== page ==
In 1961, first-time writer Stuart Hample worked on a manuscript with legendary children’s book editor Ursula Nordstrom. Legend has it that at their initial meeting, Stuart Hample said to the editor, “You wouldn’t be silly enough to publish anything I’d write.” Ursula Nordstrom returned with the dare, “You couldn’t write anything silly enough that I’d publish.” Never one to balk at a challenge, Stuart “Stoo” Hample surpassed all expectations with The Silly Book, and the rest is history.
The Silly Book was an instant sensation, giving rise to The Silly Record, a Boodleheimer doll, and other silly merchandise, and attracting hordes of die-hard fans. Now, more than forty years later, The Silly Book is back by overwhelming popular demand, its silly message as fresh as ever, poised to win over a new generation of children. “Life,” the author-illustrator asserts, “is essentially silly, or why would there be war, disease, and dandruff?” The updated edition, featuring new art from Stoo Hample, maintains the original’s wonderful retro feel, with uproarious results.
“The Silly Book is —ha ha —so silly —ha ha —that I have trouble —ha ha —thinking about it while writing this —ha ha ha ha —blurb,” reports Jules Feiffer. “I mean, have you noticed that the first two —ha ha —letters in Hample are Ha? I mean —ha ha —isn’t that —? It’s so —ha ha ha ha ha ha ha ha ha ha. Forgive me.”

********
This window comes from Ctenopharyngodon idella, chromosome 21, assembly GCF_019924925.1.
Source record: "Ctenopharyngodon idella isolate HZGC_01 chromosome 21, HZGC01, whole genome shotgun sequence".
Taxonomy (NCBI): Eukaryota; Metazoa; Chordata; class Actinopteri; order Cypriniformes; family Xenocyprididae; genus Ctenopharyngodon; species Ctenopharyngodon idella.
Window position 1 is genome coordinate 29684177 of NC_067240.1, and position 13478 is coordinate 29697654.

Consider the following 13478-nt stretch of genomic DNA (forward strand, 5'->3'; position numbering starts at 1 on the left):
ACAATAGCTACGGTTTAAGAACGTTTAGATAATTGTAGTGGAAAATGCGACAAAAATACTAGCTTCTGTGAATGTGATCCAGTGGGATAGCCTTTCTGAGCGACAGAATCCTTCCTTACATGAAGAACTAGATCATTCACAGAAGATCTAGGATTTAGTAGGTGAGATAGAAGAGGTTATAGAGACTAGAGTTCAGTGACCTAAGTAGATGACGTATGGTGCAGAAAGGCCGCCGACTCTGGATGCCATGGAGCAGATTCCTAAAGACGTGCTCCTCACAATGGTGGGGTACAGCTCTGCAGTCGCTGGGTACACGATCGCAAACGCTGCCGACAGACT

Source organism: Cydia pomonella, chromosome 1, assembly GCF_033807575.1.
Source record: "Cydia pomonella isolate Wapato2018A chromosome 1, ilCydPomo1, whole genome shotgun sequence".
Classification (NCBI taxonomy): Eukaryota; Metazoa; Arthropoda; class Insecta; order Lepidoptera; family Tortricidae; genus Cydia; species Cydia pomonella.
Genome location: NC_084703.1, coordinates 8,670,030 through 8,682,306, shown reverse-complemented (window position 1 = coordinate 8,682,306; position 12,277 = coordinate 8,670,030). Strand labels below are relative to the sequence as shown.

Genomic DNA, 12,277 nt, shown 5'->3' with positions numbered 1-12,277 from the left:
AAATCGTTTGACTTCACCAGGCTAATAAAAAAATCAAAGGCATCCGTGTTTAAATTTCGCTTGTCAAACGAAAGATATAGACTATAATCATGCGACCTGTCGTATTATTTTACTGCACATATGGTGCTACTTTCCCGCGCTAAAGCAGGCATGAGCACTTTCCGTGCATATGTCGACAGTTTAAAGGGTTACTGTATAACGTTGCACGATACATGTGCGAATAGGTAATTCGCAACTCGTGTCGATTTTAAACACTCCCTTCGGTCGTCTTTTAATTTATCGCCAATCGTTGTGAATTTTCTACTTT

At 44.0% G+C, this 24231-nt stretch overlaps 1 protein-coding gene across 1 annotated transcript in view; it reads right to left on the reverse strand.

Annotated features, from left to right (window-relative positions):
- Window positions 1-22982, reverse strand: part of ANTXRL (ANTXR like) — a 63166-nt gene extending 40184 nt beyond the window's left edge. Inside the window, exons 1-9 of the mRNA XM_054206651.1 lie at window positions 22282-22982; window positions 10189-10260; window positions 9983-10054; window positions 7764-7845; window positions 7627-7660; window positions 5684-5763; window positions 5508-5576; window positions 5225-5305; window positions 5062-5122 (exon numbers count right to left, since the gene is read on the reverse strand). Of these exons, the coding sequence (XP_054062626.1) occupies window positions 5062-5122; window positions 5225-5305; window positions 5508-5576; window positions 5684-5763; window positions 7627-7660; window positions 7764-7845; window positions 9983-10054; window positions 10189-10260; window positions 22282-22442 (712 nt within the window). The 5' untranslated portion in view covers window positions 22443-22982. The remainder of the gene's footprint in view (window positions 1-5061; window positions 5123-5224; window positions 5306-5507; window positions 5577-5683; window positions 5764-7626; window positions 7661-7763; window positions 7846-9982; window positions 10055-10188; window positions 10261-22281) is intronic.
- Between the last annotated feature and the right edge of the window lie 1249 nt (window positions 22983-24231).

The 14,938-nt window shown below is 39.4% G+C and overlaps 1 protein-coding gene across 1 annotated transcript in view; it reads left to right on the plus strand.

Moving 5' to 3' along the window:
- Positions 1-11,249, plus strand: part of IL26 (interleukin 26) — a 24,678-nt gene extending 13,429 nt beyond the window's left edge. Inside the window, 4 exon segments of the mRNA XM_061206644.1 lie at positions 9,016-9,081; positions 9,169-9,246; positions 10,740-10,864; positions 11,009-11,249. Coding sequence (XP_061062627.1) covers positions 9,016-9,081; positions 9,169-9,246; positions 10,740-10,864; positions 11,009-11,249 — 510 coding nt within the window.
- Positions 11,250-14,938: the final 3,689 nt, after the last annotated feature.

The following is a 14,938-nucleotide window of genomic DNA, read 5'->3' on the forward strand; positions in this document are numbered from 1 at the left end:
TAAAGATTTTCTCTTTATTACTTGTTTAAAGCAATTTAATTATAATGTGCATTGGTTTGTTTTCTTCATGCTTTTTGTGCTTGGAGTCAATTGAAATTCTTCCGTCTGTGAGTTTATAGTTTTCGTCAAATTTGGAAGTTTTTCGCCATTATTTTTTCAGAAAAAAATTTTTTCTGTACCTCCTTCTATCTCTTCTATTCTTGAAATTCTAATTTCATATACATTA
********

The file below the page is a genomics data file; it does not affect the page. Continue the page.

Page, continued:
Adds The Phantom Tollbooth author Norman Juster, with slightly more decorum: “Stoo Hample is the da Vinci of Daft, the Socrates of Screwy, and the Gershwin of Goofy. His book is mordant, scintillating, pungent, and deeply profound, but it’s a bit too silly for me.”
Stoo Hample’s flair for the hilarious is evident throughout his career. His book I Will Kiss You is an exuberant picture book filled with infectious charm and humor. His other wide-ranging talents have led him to perform on CBS’s “Captain Kangaroo” as Mr. Artist, collaborate with Woody Allen on the syndicated comic strip Inside Woody Allen, and write for the CBS comedy series Kate & Allie as well as The Comedy Zone. But Stoo Hample is perhaps best known for his book Children’s Letters to God, a best-selling phenomenon that garnered him an appearance on Oprah. This popular book took on new life as an off-Broadway musical that opened in June 2004. Stoo Hample lived in New York City until his death in 2010.